CitroŽn C3 1,4 HDi road test
airconditioning was very effective as was the ventilation system. It
was, surprisingly, not cold enough to warrant testing the heating.
The radio sounded both tinny and bass heavy – as if the loudness
control had been switched on while CDs sounded aggressive.
Visibility was good although the combination of thick screen pillars
and quarter lights will be familiar to an XM driver. The very short
bonnet, good rearward visibility and electronic parking assistance made
manoeuvring very easy.
Brakes were powerful and the combination of ABS and emergency braking
assistance feels reassuring. The hazard lights come on automatically
under hard braking as with the C5.
Performance was adequate – a Saxo VTS it is not but the engine has bags
of low end torque which means that one does not have to stir the gears
to make progress. As mentioned earlier, the engine is very quiet and
refined which unfortunately highlighted the road noise and the rattles.
am afraid however that there were other demerits – the rear of the
driver’s seat had a piece of trim that had detached itself (see photo)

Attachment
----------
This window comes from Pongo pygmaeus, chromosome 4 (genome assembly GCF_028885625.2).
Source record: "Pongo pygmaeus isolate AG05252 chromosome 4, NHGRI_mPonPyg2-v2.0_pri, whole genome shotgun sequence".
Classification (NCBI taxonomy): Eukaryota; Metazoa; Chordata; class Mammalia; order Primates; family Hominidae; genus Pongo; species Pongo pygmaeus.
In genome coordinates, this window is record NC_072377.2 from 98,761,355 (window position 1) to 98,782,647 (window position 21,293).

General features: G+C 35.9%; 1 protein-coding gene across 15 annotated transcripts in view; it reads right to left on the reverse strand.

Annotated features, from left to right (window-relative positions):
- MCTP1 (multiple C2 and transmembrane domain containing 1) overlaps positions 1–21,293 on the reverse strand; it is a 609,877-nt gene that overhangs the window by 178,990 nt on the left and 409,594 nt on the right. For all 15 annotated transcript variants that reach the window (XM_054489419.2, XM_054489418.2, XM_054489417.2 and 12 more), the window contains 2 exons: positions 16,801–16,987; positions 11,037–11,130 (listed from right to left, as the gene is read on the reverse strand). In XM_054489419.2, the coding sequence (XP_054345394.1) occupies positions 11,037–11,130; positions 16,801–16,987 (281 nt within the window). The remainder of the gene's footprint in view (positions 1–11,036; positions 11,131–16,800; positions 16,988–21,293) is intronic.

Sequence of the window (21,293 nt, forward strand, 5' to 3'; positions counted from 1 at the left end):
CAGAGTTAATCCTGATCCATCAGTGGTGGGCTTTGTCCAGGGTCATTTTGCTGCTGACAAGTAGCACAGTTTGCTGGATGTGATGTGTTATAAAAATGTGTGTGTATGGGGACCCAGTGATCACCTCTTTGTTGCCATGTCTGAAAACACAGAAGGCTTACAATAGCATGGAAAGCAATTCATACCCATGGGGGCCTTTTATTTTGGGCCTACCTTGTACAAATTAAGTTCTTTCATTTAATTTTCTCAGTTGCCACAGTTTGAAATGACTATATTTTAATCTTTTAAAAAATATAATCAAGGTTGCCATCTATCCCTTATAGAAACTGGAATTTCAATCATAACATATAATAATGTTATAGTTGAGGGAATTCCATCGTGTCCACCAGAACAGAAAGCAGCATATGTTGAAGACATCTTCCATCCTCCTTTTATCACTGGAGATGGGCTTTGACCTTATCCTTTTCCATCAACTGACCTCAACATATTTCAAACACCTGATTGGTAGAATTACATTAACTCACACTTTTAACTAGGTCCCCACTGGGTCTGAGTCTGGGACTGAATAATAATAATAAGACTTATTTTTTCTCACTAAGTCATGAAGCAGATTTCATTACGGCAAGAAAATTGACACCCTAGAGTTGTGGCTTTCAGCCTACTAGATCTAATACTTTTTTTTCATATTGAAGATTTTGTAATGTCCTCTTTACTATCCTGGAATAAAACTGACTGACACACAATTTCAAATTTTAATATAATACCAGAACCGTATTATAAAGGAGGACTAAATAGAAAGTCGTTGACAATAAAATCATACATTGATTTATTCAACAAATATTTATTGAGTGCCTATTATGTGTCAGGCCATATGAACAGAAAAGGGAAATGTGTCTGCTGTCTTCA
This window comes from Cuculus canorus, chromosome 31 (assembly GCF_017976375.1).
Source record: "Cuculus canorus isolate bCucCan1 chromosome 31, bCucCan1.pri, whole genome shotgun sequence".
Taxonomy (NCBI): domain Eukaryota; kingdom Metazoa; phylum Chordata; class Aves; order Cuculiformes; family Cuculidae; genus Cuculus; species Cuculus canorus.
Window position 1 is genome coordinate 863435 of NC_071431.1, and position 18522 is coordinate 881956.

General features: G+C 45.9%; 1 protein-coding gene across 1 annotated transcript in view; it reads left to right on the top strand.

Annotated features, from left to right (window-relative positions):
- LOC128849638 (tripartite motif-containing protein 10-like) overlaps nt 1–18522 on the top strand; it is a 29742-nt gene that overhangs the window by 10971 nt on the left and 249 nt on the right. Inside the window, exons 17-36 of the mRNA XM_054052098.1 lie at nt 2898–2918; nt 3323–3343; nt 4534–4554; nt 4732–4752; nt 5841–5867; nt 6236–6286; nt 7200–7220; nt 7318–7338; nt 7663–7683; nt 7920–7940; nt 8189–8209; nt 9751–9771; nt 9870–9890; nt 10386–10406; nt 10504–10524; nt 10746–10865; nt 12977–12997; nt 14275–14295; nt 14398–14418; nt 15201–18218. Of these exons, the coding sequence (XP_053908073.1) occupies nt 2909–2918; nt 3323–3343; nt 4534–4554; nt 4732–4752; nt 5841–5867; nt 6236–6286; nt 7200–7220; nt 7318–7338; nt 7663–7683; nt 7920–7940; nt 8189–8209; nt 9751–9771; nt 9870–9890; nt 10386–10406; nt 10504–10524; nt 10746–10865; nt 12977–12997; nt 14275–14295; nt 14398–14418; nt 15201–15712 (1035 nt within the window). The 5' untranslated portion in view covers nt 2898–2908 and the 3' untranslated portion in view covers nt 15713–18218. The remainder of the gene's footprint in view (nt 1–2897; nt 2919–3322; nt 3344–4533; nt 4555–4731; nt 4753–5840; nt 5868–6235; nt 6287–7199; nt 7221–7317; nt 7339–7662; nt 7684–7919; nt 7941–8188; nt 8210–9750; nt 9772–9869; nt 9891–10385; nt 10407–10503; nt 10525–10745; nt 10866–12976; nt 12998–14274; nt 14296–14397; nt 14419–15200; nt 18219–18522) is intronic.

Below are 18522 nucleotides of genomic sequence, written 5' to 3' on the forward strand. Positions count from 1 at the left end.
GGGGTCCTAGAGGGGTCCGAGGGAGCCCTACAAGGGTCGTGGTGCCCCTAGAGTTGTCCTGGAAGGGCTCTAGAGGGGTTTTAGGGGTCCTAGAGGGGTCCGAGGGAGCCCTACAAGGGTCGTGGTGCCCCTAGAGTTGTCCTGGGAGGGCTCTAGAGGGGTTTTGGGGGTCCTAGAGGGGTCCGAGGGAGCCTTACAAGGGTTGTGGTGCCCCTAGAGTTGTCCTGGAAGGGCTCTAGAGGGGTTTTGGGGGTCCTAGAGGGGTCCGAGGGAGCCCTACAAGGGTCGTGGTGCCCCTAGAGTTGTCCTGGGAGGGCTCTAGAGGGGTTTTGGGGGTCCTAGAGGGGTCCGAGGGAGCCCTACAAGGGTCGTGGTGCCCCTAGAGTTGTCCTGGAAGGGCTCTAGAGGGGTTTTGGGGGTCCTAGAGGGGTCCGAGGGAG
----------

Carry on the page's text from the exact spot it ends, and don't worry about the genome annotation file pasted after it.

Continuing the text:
and some of the plastics used felt really cheap and nasty. In
particular, the upper glove box’s lid flexed so badly that I was
frightened that I might break it. The fascia feels brittle and the
pimply finish on much of the trim, coupled with moulding edges that
should have been smoothed all contributed to the “built down to a
I intensely dislike digital speedometers and
unfortunately the C3 is fitted with one, together with an almost
illegible tachometer which fortunately is not digital. The lighting of
the speedo is bright enough in sunlight to make the instrument legible
but driving down a wooded lane in and out of shadows was quite
distracting since the speedo was too brightly illuminated in the
shadows. Turning on the lights dims the display – to the point of
illegibility in bright sunshine. This means that pretending one is
driving a Volvo is out. “Sorry officer, I had my lights on and couldn’t
read the speedo.”